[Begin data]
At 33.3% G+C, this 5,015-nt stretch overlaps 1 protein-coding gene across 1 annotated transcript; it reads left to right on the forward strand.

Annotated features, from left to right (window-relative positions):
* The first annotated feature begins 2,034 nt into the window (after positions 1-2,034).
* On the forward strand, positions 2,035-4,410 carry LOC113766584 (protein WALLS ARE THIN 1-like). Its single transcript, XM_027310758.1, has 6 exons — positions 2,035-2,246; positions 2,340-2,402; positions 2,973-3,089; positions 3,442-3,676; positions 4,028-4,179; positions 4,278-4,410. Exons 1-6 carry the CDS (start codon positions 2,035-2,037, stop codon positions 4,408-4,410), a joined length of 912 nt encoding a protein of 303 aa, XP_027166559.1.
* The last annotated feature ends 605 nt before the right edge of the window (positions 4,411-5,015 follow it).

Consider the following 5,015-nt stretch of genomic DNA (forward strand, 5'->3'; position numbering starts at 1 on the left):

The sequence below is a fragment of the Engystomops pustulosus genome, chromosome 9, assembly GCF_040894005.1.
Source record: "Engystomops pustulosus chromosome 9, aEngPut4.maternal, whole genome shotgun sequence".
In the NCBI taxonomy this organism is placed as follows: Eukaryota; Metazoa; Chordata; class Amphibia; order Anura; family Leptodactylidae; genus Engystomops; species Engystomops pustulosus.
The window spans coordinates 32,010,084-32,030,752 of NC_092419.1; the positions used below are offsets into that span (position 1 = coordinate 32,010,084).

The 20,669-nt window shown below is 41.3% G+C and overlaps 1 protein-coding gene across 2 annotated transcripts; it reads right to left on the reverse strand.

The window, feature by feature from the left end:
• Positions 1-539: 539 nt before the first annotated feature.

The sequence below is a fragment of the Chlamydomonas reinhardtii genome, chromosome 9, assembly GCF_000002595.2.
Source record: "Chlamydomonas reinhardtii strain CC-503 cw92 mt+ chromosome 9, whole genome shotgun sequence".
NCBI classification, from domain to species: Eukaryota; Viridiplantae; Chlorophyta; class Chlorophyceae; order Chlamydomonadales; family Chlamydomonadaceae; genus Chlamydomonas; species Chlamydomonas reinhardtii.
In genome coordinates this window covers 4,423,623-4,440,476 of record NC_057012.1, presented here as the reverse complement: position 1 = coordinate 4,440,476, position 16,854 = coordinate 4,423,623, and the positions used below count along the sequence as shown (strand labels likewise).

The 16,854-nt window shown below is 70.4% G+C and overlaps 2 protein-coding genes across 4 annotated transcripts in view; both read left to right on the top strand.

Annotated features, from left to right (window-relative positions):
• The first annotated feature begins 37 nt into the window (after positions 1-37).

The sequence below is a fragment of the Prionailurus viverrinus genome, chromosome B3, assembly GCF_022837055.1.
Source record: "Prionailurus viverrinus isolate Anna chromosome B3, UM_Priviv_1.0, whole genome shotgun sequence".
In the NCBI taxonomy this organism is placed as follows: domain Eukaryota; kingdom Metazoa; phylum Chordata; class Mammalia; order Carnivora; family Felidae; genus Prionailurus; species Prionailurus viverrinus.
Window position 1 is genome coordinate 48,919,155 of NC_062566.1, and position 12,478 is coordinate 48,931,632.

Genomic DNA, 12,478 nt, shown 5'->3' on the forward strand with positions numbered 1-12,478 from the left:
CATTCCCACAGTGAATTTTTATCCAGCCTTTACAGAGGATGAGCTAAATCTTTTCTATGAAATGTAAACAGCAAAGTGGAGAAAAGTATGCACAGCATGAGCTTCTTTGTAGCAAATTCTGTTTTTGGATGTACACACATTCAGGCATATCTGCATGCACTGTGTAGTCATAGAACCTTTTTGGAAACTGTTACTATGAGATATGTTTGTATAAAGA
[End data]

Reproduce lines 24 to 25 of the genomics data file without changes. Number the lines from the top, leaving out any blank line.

Window position 1 is genome coordinate 48,919,155 of NC_062566.1, and position 12,478 is coordinate 48,931,632.

Genomic DNA, 12,478 nt, shown 5'->3' on the forward strand with positions numbered 1-12,478 from the left: